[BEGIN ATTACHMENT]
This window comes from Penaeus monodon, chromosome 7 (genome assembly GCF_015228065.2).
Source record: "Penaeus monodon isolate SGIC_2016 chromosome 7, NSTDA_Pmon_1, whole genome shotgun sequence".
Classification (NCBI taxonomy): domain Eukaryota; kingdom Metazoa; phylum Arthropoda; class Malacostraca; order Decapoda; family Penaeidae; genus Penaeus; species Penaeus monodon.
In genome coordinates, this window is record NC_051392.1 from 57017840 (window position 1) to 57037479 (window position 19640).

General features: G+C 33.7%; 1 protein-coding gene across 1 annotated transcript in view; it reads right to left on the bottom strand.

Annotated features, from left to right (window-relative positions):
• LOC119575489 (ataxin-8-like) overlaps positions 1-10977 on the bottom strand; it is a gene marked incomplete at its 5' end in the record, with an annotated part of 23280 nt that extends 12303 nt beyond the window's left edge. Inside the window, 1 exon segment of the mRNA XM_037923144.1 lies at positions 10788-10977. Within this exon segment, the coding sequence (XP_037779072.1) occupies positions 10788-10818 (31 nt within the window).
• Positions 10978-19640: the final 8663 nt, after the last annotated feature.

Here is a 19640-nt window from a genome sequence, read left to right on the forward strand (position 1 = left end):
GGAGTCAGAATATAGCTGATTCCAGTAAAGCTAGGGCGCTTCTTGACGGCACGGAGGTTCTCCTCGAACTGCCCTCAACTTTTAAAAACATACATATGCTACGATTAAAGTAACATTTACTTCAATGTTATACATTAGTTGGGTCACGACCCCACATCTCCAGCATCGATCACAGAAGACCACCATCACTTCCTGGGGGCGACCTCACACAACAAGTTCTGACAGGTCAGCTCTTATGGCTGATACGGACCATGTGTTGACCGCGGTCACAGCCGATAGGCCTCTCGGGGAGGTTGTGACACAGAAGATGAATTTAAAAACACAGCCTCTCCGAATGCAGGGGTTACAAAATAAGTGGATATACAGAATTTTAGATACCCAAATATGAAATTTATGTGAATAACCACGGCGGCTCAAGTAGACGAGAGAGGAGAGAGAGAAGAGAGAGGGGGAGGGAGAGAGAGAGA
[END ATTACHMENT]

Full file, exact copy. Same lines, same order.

This window comes from Penaeus monodon, chromosome 7 (genome assembly GCF_015228065.2).
Source record: "Penaeus monodon isolate SGIC_2016 chromosome 7, NSTDA_Pmon_1, whole genome shotgun sequence".
Classification (NCBI taxonomy): domain Eukaryota; kingdom Metazoa; phylum Arthropoda; class Malacostraca; order Decapoda; family Penaeidae; genus Penaeus; species Penaeus monodon.
In genome coordinates, this window is record NC_051392.1 from 57017840 (window position 1) to 57037479 (window position 19640).

General features: G+C 33.7%; 1 protein-coding gene across 1 annotated transcript in view; it reads right to left on the bottom strand.

Annotated features, from left to right (window-relative positions):
• LOC119575489 (ataxin-8-like) overlaps positions 1-10977 on the bottom strand; it is a gene marked incomplete at its 5' end in the record, with an annotated part of 23280 nt that extends 12303 nt beyond the window's left edge. Inside the window, 1 exon segment of the mRNA XM_037923144.1 lies at positions 10788-10977. Within this exon segment, the coding sequence (XP_037779072.1) occupies positions 10788-10818 (31 nt within the window).
• Positions 10978-19640: the final 8663 nt, after the last annotated feature.

Here is a 19640-nt window from a genome sequence, read left to right on the forward strand (position 1 = left end):
GGAGTCAGAATATAGCTGATTCCAGTAAAGCTAGGGCGCTTCTTGACGGCACGGAGGTTCTCCTCGAACTGCCCTCAACTTTTAAAAACATACATATGCTACGATTAAAGTAACATTTACTTCAATGTTATACATTAGTTGGGTCACGACCCCACATCTCCAGCATCGATCACAGAAGACCACCATCACTTCCTGGGGGCGACCTCACACAACAAGTTCTGACAGGTCAGCTCTTATGGCTGATACGGACCATGTGTTGACCGCGGTCACAGCCGATAGGCCTCTCGGGGAGGTTGTGACACAGAAGATGAATTTAAAAACACAGCCTCTCCGAATGCAGGGGTTACAAAATAAGTGGATATACAGAATTTTAGATACCCAAATATGAAATTTATGTGAATAACCACGGCGGCTCAAGTAGACGAGAGAGGAGAGAGAGAAGAGAGAGGGGGAGGGAGAGAGAGAGA